Firefox The award-winning Miro is the free open-source
software for recording and most players: Quicktime, AVI, DIVX,
Web browser is now faster, video platform.
editing sounds. It is available OGG, and more.
more secure, and fully
for Mac OS X, Microsoft
customizable to your online
Windows, GNU/Linux, and
life. With Firefox 2, weʼve
other operating systems.
added powerful new features
that make your online
experience even better.
uchicagolaw: “Twitter allows us to give prospective students a bite-sized glimpse into what life here is like.”
selected from: http://journalism.nyu.edu/pubzone/weblogs/pressthink/2009/01/04/chronicle_hlp.html#comment52073
Feature Twitter faculty address directory on College website
• Chat with your professor or other students after class
• Collaborate on a project. Start a conversation thread.
• In-class back channel
• Follow the tweets of professionals
• Share your teaching resources beyond the class room
•Learn what people say about you and join that conversation
•Find experts in your ﬁeld on Twellow.com or Twitter Search
•What do people think about your organization?
•Twitter as possibility for creating intellectual community.
•Organizational: quick way to point to problems.
•Of course, it only works if people make an effort to use it.
Twitter could enhance live chat service
What is my colleague writing, reading,... right now?
What are her research interests?
What can I learn about him or her?
Use a Twitter stream to announce events
Twuffer allows the Twitter user to compose a list of future tweets and schedule their release.
You can tweet hourly/daily/monthly announcements.
Open access to all research and syllabi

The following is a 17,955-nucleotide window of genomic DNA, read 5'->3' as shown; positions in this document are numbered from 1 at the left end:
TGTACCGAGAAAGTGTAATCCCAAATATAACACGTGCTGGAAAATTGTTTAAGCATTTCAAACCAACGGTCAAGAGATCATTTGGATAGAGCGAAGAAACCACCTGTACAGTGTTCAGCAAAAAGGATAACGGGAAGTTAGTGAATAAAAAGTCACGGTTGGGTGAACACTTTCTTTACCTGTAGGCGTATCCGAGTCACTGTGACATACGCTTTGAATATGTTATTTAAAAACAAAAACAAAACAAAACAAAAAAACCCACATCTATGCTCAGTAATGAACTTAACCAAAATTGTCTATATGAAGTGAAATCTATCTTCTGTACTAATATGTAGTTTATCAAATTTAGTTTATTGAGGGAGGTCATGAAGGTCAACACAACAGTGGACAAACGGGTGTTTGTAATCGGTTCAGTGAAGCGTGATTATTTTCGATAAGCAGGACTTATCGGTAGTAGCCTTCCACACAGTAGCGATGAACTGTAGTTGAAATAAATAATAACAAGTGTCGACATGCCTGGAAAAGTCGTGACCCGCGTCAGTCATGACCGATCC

Gradual approach: Encourage faculty to publish lectures publicly
Most of our content should be available to all.
MIT faculty open access
to their scholarly articles
March 20, 2009
Video cast of lectures on blip.tv,
Podcasts: record public faculty readings as well as other public lectures and make them publicly available
open access peer reviewed journals
experiments with new models of peer review
conversations are happening anyway
student stories can provide a human, unﬁltered image of the institution
Loss of control
it’s expensive to monitor, edit
Just pick two or three tools that make immediate sense to you.
Start with work/study students and a working group of enthusiastic
faculty and staff.
Not every institution has the resources of MIT to clear the copyright for
Syllabi: copyright issues
all material appearing in syllabi. Openness comes at a prize.
What is the value of working in Some kind of public practice is required in all professions. Working in
public? Should not students edit, public is a necessity. Learning to work on the mentioned platforms helps
edit, and re-edit before stepping students to establish a literacy of tools that they will still use once they
into the limelight? graduated.
What is the point of investing The suggestions in this presentation are not bound to speciﬁc tools. These
time and energy in technologies educational practices could easily migrate from one tool to another, from
that may be obsolete at the end one service to another and you simply move with the technologies. This
of the semester already? is why committing large resources to one platform or tool, especially if it
is exclusive to educational settings, makes little sense. Our content should
be where students spend most of their time online.
Facebook Pages, LinkedIn social networking service
Ning.com social networking, media sharing
Tweetworks: Twitter threaded conversations
YouTube video, media sharing
-YouTube only short video
-Viddler allows private video, large ﬁles
-Vimeo- large ﬁles, bad for slides, great for live video
Vimeo -Blip.tv high quality large video possible
Seesmic video conversations (asynchronous)
Profcast video casts/podcasts
Zoho collaborative writing
Google Reader RSS
Voicethread audio and video conversation (asynchronous)
Skype video conversations (synchronous)
hOp://seriousgames.org | hOp://gamesforchange.org Games as “gateway”